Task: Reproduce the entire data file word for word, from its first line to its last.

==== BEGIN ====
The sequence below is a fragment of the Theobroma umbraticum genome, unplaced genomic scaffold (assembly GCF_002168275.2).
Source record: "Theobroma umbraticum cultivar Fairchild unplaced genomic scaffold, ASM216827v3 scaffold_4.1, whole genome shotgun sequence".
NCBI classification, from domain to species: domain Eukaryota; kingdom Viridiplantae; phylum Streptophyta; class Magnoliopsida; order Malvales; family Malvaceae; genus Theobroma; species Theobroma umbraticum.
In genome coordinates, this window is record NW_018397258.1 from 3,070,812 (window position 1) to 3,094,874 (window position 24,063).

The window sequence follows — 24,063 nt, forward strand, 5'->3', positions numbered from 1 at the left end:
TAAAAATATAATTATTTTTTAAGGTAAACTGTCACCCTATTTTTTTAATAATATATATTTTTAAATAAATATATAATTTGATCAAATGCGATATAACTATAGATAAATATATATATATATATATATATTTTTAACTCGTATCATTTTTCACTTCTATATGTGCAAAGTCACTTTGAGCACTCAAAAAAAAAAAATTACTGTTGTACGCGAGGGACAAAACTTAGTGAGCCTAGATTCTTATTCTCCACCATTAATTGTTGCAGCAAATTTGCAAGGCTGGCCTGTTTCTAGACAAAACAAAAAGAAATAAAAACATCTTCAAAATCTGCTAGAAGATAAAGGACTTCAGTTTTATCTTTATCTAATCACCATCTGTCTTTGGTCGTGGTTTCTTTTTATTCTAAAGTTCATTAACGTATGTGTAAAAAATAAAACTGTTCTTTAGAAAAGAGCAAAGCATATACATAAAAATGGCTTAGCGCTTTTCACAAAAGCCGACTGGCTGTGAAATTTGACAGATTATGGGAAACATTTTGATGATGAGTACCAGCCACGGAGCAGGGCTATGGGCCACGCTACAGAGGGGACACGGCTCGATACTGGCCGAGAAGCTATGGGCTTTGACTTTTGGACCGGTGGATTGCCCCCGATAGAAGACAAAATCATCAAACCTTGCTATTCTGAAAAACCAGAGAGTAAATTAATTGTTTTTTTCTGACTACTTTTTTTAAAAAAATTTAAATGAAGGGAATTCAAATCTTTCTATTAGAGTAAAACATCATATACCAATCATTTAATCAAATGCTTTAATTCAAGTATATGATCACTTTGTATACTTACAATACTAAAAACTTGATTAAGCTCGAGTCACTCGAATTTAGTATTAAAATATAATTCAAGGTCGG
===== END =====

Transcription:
The sequence below is a fragment of the Theobroma umbraticum genome, unplaced genomic scaffold (assembly GCF_002168275.2).
Source record: "Theobroma umbraticum cultivar Fairchild unplaced genomic scaffold, ASM216827v3 scaffold_4.1, whole genome shotgun sequence".
NCBI classification, from domain to species: domain Eukaryota; kingdom Viridiplantae; phylum Streptophyta; class Magnoliopsida; order Malvales; family Malvaceae; genus Theobroma; species Theobroma umbraticum.
In genome coordinates, this window is record NW_018397258.1 from 3,070,812 (window position 1) to 3,094,874 (window position 24,063).

The window sequence follows — 24,063 nt, forward strand, 5'->3', positions numbered from 1 at the left end:
TAAAAATATAATTATTTTTTAAGGTAAACTGTCACCCTATTTTTTTAATAATATATATTTTTAAATAAATATATAATTTGATCAAATGCGATATAACTATAGATAAATATATATATATATATATATATTTTTAACTCGTATCATTTTTCACTTCTATATGTGCAAAGTCACTTTGAGCACTCAAAAAAAAAAAATTACTGTTGTACGCGAGGGACAAAACTTAGTGAGCCTAGATTCTTATTCTCCACCATTAATTGTTGCAGCAAATTTGCAAGGCTGGCCTGTTTCTAGACAAAACAAAAAGAAATAAAAACATCTTCAAAATCTGCTAGAAGATAAAGGACTTCAGTTTTATCTTTATCTAATCACCATCTGTCTTTGGTCGTGGTTTCTTTTTATTCTAAAGTTCATTAACGTATGTGTAAAAAATAAAACTGTTCTTTAGAAAAGAGCAAAGCATATACATAAAAATGGCTTAGCGCTTTTCACAAAAGCCGACTGGCTGTGAAATTTGACAGATTATGGGAAACATTTTGATGATGAGTACCAGCCACGGAGCAGGGCTATGGGCCACGCTACAGAGGGGACACGGCTCGATACTGGCCGAGAAGCTATGGGCTTTGACTTTTGGACCGGTGGATTGCCCCCGATAGAAGACAAAATCATCAAACCTTGCTATTCTGAAAAACCAGAGAGTAAATTAATTGTTTTTTTCTGACTACTTTTTTTAAAAAAATTTAAATGAAGGGAATTCAAATCTTTCTATTAGAGTAAAACATCATATACCAATCATTTAATCAAATGCTTTAATTCAAGTATATGATCACTTTGTATACTTACAATACTAAAAACTTGATTAAGCTCGAGTCACTCGAATTTAGTATTAAAATATAATTCAAGGTCGG